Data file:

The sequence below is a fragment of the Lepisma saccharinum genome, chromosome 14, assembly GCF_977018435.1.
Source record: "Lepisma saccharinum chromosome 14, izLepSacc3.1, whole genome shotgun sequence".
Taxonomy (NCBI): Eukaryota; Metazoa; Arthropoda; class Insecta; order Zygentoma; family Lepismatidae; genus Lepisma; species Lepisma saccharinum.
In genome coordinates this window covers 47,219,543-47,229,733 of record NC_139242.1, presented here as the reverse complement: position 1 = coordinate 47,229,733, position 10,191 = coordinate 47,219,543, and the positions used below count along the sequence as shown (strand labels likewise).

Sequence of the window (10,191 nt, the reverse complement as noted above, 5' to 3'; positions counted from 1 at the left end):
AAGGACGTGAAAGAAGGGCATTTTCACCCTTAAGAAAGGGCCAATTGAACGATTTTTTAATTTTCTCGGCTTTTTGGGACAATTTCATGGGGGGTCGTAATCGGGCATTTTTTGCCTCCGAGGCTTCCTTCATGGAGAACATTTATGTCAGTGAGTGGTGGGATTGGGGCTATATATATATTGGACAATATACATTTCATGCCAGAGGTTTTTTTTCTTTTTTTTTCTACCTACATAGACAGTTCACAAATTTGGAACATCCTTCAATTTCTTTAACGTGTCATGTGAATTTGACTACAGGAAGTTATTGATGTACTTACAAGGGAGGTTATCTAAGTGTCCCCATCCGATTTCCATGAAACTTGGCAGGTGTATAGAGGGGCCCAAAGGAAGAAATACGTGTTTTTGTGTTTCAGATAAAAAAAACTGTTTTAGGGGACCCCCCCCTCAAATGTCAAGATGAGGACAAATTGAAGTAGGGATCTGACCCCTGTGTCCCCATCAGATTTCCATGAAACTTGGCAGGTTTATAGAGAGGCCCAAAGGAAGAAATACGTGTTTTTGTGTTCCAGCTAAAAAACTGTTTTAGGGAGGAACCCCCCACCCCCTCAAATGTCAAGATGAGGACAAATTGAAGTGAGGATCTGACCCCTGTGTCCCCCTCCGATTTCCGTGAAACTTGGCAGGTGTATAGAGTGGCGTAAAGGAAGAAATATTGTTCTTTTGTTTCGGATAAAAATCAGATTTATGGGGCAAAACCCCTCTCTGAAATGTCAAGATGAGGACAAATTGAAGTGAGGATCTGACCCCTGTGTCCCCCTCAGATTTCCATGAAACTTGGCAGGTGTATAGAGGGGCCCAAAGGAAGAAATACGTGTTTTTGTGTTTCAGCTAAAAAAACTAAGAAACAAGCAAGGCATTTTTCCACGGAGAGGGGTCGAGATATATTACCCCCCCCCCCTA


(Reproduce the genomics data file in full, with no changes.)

The sequence below is a fragment of the Lepisma saccharinum genome, chromosome 14, assembly GCF_977018435.1.
Source record: "Lepisma saccharinum chromosome 14, izLepSacc3.1, whole genome shotgun sequence".
Taxonomy (NCBI): Eukaryota; Metazoa; Arthropoda; class Insecta; order Zygentoma; family Lepismatidae; genus Lepisma; species Lepisma saccharinum.
In genome coordinates this window covers 47,219,543-47,229,733 of record NC_139242.1, presented here as the reverse complement: position 1 = coordinate 47,229,733, position 10,191 = coordinate 47,219,543, and the positions used below count along the sequence as shown (strand labels likewise).

Sequence of the window (10,191 nt, the reverse complement as noted above, 5' to 3'; positions counted from 1 at the left end):
AAGGACGTGAAAGAAGGGCATTTTCACCCTTAAGAAAGGGCCAATTGAACGATTTTTTAATTTTCTCGGCTTTTTGGGACAATTTCATGGGGGGTCGTAATCGGGCATTTTTTGCCTCCGAGGCTTCCTTCATGGAGAACATTTATGTCAGTGAGTGGTGGGATTGGGGCTATATATATATTGGACAATATACATTTCATGCCAGAGGTTTTTTTTCTTTTTTTTTCTACCTACATAGACAGTTCACAAATTTGGAACATCCTTCAATTTCTTTAACGTGTCATGTGAATTTGACTACAGGAAGTTATTGATGTACTTACAAGGGAGGTTATCTAAGTGTCCCCATCCGATTTCCATGAAACTTGGCAGGTGTATAGAGGGGCCCAAAGGAAGAAATACGTGTTTTTGTGTTTCAGATAAAAAAAACTGTTTTAGGGGACCCCCCCCTCAAATGTCAAGATGAGGACAAATTGAAGTAGGGATCTGACCCCTGTGTCCCCATCAGATTTCCATGAAACTTGGCAGGTTTATAGAGAGGCCCAAAGGAAGAAATACGTGTTTTTGTGTTCCAGCTAAAAAACTGTTTTAGGGAGGAACCCCCCACCCCCTCAAATGTCAAGATGAGGACAAATTGAAGTGAGGATCTGACCCCTGTGTCCCCCTCCGATTTCCGTGAAACTTGGCAGGTGTATAGAGTGGCGTAAAGGAAGAAATATTGTTCTTTTGTTTCGGATAAAAATCAGATTTATGGGGCAAAACCCCTCTCTGAAATGTCAAGATGAGGACAAATTGAAGTGAGGATCTGACCCCTGTGTCCCCCTCAGATTTCCATGAAACTTGGCAGGTGTATAGAGGGGCCCAAAGGAAGAAATACGTGTTTTTGTGTTTCAGCTAAAAAAACTAAGAAACAAGCAAGGCATTTTTCCACGGAGAGGGGTCGAGATATATTACCCCCCCCCCCTA